115th Field Artillery Brigade
The 115th Field Artillery Brigade, and it's predecessors, have seen action in the War with Spain, the Phillipine Insurrection, World War I, and World War II. Our relationship with the I(US) Corps extends back to 1975, and our habitual training relationship with the 25th Infantry Division (Light) has existed since 1984. The Brigade Headquarters mission is to provide command, control, and administrative supervision of organic and attached Field Artillery units. The Headquarters Battery mission is to supply logistical support and defense to the Brigade Headquarters in support of it's mission.
The 115th Field Artillery Brigade is a US army unit which was first organised in 1888 in the Wyoming National Guard as the 1st Regiment, to consist of Company A (Laramie Grays), organised on the 29th of May 1888 at Laramie, and company B (Cheyenne Guards), organised on the 12th of October 1888 at Cheyenne. In 1890 it was redesignated as the 1st Regiment Infantry. And after many more changes it was redesignated as the Headquarters and Headquarters Battery, 115th Field Brigade on the 1st of September 1978.
The 115th Field Artillery Brigade, located in Cheyenne, WY, is the command and control element for several field artillery battalions. The brigade is also the peacetime headquarters for the 1st Battalion, 49th Field Artillery and 3rd Battalion, 49th Field Artillery. The brigade has a long history of service, dating back to when Wyoming was a territory. The brigade offers many opportunities for those interested in the automation of war. The brigade is composed of several smaller sections. The brigade's heart and soul is the Tactical Operations Center (TOC). The TOC uses the IFSAS computer system to control artillery fires across the entire battlefield. The brigade has just acquired a survey section. A field artillery survey section does exactly what their civilian counter-parts do: They SURVEY. The meteorological section sends up weather balloons to collect weather data. Accurate knowledge of weather conditions is imperative for the field artillery to obtain pin-point targeting. The communications platoon insures that communications is maintained throughout the battlefield. Believe it or not , they even have a portable fax machine. Yes, it's painted green. For those of you who would rather go 4 wheeling than play on the computer, the communications platoon has the ideal job for you, wireman . The wireman is paid to travel cross-country to lay telephone wire. These four-wheelin' soldiers go over hill, over dale, through the river, and even traverse an occasional ravine. The maintenance section does everything from welding to repairing vehicles. If you like to get you hands dirty, this is the section for you. Food Service Section provides the noon meals for most weekend drills. And if you like heavy fire power, this section has the 50 caliber machine gun.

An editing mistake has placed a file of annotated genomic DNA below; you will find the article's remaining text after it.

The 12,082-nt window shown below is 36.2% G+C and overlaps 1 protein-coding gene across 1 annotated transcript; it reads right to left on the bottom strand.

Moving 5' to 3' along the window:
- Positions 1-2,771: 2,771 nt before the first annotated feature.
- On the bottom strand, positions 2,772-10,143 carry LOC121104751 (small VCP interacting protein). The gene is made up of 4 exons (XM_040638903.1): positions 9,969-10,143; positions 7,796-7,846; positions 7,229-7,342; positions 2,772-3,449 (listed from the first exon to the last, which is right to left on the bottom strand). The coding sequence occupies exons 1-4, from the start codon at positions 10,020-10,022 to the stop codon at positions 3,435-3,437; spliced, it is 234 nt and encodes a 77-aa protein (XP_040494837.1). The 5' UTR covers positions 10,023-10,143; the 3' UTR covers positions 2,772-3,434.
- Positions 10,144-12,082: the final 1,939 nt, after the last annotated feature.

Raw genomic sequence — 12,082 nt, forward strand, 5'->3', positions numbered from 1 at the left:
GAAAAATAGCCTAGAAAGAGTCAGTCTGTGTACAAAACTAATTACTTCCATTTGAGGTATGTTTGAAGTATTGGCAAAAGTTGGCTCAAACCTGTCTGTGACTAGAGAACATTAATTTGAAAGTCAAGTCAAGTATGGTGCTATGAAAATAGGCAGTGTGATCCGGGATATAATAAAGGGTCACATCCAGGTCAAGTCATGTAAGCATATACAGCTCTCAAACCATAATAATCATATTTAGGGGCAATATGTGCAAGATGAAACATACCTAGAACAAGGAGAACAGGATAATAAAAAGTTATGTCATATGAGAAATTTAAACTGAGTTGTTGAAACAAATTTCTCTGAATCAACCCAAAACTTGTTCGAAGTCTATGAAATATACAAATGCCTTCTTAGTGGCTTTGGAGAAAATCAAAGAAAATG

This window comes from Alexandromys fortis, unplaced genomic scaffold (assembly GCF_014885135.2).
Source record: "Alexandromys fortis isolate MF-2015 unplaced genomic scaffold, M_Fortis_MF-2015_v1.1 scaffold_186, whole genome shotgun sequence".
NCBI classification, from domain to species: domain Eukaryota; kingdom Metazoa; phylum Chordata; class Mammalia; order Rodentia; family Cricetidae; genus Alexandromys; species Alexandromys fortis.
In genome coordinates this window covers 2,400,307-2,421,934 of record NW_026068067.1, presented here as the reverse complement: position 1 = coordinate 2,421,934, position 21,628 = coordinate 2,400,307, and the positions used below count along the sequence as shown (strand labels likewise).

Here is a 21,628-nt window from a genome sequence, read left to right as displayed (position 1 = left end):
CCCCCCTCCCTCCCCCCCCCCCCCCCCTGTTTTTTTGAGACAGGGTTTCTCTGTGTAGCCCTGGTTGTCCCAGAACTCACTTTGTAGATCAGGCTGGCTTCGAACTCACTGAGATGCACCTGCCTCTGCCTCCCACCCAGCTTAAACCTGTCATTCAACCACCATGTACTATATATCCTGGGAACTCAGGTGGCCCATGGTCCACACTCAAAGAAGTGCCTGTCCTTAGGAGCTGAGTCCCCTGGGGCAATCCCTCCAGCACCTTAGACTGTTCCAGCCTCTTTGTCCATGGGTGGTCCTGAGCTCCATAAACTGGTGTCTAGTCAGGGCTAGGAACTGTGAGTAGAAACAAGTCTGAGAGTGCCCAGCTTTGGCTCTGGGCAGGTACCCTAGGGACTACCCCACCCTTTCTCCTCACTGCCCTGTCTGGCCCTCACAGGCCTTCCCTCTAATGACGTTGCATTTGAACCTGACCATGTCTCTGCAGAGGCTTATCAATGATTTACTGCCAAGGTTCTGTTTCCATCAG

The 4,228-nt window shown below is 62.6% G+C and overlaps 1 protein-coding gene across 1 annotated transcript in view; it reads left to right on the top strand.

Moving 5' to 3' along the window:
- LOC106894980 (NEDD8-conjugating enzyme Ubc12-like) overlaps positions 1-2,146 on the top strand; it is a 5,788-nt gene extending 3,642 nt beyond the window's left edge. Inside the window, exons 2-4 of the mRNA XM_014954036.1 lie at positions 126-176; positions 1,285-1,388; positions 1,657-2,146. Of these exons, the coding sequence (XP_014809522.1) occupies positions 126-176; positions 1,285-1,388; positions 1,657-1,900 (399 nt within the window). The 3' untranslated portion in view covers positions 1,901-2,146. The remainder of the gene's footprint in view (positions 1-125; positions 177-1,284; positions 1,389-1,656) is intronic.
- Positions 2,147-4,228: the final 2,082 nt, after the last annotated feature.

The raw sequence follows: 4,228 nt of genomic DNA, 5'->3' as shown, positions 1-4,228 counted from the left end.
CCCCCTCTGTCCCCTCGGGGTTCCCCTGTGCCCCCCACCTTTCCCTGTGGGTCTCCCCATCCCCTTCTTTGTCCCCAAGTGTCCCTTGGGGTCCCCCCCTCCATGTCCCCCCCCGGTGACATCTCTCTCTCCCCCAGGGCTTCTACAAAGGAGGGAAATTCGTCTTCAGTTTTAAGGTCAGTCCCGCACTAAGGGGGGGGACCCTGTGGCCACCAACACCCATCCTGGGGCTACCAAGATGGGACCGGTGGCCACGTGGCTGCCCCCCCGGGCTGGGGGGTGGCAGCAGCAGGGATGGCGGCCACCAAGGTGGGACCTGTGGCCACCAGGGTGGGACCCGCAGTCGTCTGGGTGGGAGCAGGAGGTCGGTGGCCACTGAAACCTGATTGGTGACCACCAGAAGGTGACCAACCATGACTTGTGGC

In 1994 the Wyoming National Guard's 115th Field Artillery Brigade became one of the first brigade-level units to test a new tactical fire direction system. The new initial fire support automated systems instructor is light, mobile and highly accurate, according to Dennis Hopkins. IFAS enables soldiers to quickly scan the battlefield, lock in a target and send the digital message to the fire support team, all within seconds. The new 25-pound, $17,000 486SX computer system replaces a 5-ton, $1 million truck that housed a fire direction center. A nine- to 32-volt battery feeds the computer, compared to a 40-gallon diesel generator that powered the old system, using three gallons of diesel fuel every hour. The system can be transported and set up in the back of a Humvee covered with a GP-small tent. IFAS runs on 32 megabytes of random-access memory and has a removable 200-megabyte hard drive. It links to an 82-key keyboard with an imbedded track ball that moves the screen's cursor and runs the classified software system. The system connects to a secure digital radio that relays information quickly.
In September 1999 the 115th Field Artillery Brigade (FAB) deployed 50 soldiers to Hawaii for two weeks to support the First (US) Corps Warfighter Exercise, "Cascade Peak." In January 2000 the 115th FAB deployed 28 people to Japan as part of the "Yama Sakura Exercise." During the year, the 115th FAB received a TQM-41A Meteorological Station. When it was fielded, it was only the second of its kind in the entire U.S. Army.
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